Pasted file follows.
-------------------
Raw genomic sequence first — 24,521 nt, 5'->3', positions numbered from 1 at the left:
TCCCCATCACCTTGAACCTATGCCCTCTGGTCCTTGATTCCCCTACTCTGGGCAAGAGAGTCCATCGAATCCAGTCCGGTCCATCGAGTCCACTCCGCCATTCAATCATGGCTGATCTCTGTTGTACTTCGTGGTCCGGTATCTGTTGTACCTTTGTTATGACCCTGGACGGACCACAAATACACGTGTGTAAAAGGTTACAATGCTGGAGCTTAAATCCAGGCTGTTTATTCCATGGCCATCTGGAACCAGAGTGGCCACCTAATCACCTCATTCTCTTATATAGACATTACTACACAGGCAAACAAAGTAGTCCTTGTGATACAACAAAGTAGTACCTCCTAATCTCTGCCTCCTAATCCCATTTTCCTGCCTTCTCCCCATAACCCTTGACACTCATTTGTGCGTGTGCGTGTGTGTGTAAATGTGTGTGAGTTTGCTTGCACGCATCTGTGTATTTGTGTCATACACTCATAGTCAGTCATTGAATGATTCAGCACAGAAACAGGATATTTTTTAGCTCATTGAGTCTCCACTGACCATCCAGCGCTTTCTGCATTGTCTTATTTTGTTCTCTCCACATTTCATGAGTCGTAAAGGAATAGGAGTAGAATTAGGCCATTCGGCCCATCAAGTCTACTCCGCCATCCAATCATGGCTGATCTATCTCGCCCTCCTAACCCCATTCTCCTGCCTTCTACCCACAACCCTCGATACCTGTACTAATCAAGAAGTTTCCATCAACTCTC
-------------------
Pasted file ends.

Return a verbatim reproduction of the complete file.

Raw genomic sequence first — 24,521 nt, 5'->3', positions numbered from 1 at the left:
TCCCCATCACCTTGAACCTATGCCCTCTGGTCCTTGATTCCCCTACTCTGGGCAAGAGAGTCCATCGAATCCAGTCCGGTCCATCGAGTCCACTCCGCCATTCAATCATGGCTGATCTCTGTTGTACTTCGTGGTCCGGTATCTGTTGTACCTTTGTTATGACCCTGGACGGACCACAAATACACGTGTGTAAAAGGTTACAATGCTGGAGCTTAAATCCAGGCTGTTTATTCCATGGCCATCTGGAACCAGAGTGGCCACCTAATCACCTCATTCTCTTATATAGACATTACTACACAGGCAAACAAAGTAGTCCTTGTGATACAACAAAGTAGTACCTCCTAATCTCTGCCTCCTAATCCCATTTTCCTGCCTTCTCCCCATAACCCTTGACACTCATTTGTGCGTGTGCGTGTGTGTGTAAATGTGTGTGAGTTTGCTTGCACGCATCTGTGTATTTGTGTCATACACTCATAGTCAGTCATTGAATGATTCAGCACAGAAACAGGATATTTTTTAGCTCATTGAGTCTCCACTGACCATCCAGCGCTTTCTGCATTGTCTTATTTTGTTCTCTCCACATTTCATGAGTCGTAAAGGAATAGGAGTAGAATTAGGCCATTCGGCCCATCAAGTCTACTCCGCCATCCAATCATGGCTGATCTATCTCGCCCTCCTAACCCCATTCTCCTGCCTTCTACCCACAACCCTCGATACCTGTACTAATCAAGAAGTTTCCATCAACTCTC